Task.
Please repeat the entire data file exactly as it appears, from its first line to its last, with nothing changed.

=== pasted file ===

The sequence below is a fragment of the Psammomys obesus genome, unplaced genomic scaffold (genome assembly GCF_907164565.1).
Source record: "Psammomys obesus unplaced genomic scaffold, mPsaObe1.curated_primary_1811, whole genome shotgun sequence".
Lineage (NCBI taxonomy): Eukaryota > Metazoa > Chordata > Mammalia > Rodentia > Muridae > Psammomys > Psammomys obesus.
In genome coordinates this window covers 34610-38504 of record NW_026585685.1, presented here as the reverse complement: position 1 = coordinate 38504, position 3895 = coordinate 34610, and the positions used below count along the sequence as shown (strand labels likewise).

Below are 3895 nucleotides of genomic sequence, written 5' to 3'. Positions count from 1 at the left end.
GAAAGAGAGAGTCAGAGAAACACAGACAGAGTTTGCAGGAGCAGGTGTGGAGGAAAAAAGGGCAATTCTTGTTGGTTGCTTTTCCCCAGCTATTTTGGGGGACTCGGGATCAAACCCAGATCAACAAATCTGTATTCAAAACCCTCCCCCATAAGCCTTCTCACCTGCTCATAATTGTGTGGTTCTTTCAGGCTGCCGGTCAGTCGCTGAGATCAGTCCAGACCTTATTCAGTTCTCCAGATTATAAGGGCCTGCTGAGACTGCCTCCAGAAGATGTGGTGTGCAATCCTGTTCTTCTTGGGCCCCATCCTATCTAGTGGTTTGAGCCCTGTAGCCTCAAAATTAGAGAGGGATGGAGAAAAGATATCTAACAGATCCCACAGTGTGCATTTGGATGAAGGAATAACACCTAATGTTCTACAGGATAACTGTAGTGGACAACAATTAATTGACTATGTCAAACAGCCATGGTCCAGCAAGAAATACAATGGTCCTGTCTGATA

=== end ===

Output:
The sequence below is a fragment of the Psammomys obesus genome, unplaced genomic scaffold (genome assembly GCF_907164565.1).
Source record: "Psammomys obesus unplaced genomic scaffold, mPsaObe1.curated_primary_1811, whole genome shotgun sequence".
Lineage (NCBI taxonomy): Eukaryota > Metazoa > Chordata > Mammalia > Rodentia > Muridae > Psammomys > Psammomys obesus.
In genome coordinates this window covers 34610-38504 of record NW_026585685.1, presented here as the reverse complement: position 1 = coordinate 38504, position 3895 = coordinate 34610, and the positions used below count along the sequence as shown (strand labels likewise).

Below are 3895 nucleotides of genomic sequence, written 5' to 3'. Positions count from 1 at the left end.
GAAAGAGAGAGTCAGAGAAACACAGACAGAGTTTGCAGGAGCAGGTGTGGAGGAAAAAAGGGCAATTCTTGTTGGTTGCTTTTCCCCAGCTATTTTGGGGGACTCGGGATCAAACCCAGATCAACAAATCTGTATTCAAAACCCTCCCCCATAAGCCTTCTCACCTGCTCATAATTGTGTGGTTCTTTCAGGCTGCCGGTCAGTCGCTGAGATCAGTCCAGACCTTATTCAGTTCTCCAGATTATAAGGGCCTGCTGAGACTGCCTCCAGAAGATGTGGTGTGCAATCCTGTTCTTCTTGGGCCCCATCCTATCTAGTGGTTTGAGCCCTGTAGCCTCAAAATTAGAGAGGGATGGAGAAAAGATATCTAACAGATCCCACAGTGTGCATTTGGATGAAGGAATAACACCTAATGTTCTACAGGATAACTGTAGTGGACAACAATTAATTGACTATGTCAAACAGCCATGGTCCAGCAAGAAATACAATGGTCCTGTCTGATA